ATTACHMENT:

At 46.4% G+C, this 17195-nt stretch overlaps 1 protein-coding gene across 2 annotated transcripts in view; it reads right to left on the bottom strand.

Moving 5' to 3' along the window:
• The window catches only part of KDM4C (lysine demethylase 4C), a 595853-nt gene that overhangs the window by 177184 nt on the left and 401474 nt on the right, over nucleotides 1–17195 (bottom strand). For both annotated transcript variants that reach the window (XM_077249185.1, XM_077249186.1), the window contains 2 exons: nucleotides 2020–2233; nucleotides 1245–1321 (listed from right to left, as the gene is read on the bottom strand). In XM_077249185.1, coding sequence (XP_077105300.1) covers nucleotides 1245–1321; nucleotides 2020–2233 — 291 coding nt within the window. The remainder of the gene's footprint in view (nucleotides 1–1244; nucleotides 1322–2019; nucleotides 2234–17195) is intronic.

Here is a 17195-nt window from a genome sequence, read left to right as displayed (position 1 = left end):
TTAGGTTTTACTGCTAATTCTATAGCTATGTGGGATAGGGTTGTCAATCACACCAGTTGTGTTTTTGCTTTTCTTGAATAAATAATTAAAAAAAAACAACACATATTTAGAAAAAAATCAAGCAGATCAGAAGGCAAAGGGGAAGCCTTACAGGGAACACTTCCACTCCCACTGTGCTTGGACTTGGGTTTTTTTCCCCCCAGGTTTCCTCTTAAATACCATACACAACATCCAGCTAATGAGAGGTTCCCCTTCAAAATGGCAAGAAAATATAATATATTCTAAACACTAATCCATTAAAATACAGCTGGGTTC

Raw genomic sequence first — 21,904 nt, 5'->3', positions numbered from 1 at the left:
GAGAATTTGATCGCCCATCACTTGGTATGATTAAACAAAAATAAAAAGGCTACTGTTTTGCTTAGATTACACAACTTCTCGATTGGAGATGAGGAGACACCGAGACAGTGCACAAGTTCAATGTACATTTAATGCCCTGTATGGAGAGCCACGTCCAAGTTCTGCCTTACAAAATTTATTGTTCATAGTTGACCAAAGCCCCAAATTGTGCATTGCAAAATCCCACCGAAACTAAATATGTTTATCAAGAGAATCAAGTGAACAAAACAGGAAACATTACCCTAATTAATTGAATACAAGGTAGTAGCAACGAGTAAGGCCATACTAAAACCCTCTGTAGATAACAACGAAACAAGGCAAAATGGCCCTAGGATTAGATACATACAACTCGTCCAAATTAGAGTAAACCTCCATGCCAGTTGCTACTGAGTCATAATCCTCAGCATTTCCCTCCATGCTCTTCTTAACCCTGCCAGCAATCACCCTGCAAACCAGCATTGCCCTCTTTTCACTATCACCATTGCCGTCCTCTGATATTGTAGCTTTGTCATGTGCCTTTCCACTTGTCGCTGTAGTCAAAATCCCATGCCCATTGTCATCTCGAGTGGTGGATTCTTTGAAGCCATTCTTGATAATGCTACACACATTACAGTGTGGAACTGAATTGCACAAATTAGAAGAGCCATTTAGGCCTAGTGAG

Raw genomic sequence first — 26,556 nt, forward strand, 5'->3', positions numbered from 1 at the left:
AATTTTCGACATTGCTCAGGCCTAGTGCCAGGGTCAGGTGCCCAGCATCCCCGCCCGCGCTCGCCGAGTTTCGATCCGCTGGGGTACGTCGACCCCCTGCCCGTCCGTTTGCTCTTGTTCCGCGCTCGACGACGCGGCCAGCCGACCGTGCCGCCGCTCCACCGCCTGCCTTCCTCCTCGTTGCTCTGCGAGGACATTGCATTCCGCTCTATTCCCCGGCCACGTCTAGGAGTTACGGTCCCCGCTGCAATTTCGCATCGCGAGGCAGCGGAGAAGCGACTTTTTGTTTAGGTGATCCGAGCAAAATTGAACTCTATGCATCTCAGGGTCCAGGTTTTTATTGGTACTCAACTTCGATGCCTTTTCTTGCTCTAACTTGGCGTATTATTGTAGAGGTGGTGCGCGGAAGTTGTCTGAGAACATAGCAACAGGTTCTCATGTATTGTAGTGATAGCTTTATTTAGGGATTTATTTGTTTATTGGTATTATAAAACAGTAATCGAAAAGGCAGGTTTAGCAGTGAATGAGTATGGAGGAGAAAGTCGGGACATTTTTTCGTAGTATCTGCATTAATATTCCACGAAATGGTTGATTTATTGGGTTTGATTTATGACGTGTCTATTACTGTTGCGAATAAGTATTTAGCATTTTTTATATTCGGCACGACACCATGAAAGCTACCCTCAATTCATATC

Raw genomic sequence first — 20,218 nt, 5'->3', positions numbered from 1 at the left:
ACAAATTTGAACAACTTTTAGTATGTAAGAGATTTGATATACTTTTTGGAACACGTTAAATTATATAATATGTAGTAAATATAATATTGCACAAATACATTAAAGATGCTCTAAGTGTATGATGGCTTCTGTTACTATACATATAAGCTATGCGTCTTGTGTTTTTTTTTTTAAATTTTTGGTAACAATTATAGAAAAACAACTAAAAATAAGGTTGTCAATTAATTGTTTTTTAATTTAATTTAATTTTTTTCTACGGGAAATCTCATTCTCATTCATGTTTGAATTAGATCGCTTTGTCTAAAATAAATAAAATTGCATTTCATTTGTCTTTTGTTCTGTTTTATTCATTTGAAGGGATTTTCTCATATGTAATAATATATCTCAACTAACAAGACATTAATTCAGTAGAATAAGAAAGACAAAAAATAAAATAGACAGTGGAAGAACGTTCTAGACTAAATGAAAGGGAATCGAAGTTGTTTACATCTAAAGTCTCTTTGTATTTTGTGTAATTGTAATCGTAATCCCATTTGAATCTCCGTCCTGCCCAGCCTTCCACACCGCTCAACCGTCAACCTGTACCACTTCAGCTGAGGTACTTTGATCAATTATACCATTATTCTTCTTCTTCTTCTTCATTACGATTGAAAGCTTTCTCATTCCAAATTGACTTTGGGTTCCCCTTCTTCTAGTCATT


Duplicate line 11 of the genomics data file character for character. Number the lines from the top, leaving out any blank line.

ACAAATTTGAACAACTTTTAGTATGTAAGAGATTTGATATACTTTTTGGAACACGTTAAATTATATAATATGTAGTAAATATAATATTGCACAAATACATTAAAGATGCTCTAAGTGTATGATGGCTTCTGTTACTATACATATAAGCTATGCGTCTTGTGTTTTTTTTTTTAAATTTTTGGTAACAATTATAGAAAAACAACTAAAAATAAGGTTGTCAATTAATTGTTTTTTAATTTAATTTAATTTTTTTCTACGGGAAATCTCATTCTCATTCATGTTTGAATTAGATCGCTTTGTCTAAAATAAATAAAATTGCATTTCATTTGTCTTTTGTTCTGTTTTATTCATTTGAAGGGATTTTCTCATATGTAATAATATATCTCAACTAACAAGACATTAATTCAGTAGAATAAGAAAGACAAAAAATAAAATAGACAGTGGAAGAACGTTCTAGACTAAATGAAAGGGAATCGAAGTTGTTTACATCTAAAGTCTCTTTGTATTTTGTGTAATTGTAATCGTAATCCCATTTGAATCTCCGTCCTGCCCAGCCTTCCACACCGCTCAACCGTCAACCTGTACCACTTCAGCTGAGGTACTTTGATCAATTATACCATTATTCTTCTTCTTCTTCTTCATTACGATTGAAAGCTTTCTCATTCCAAATTGACTTTGGGTTCCCCTTCTTCTAGTCATT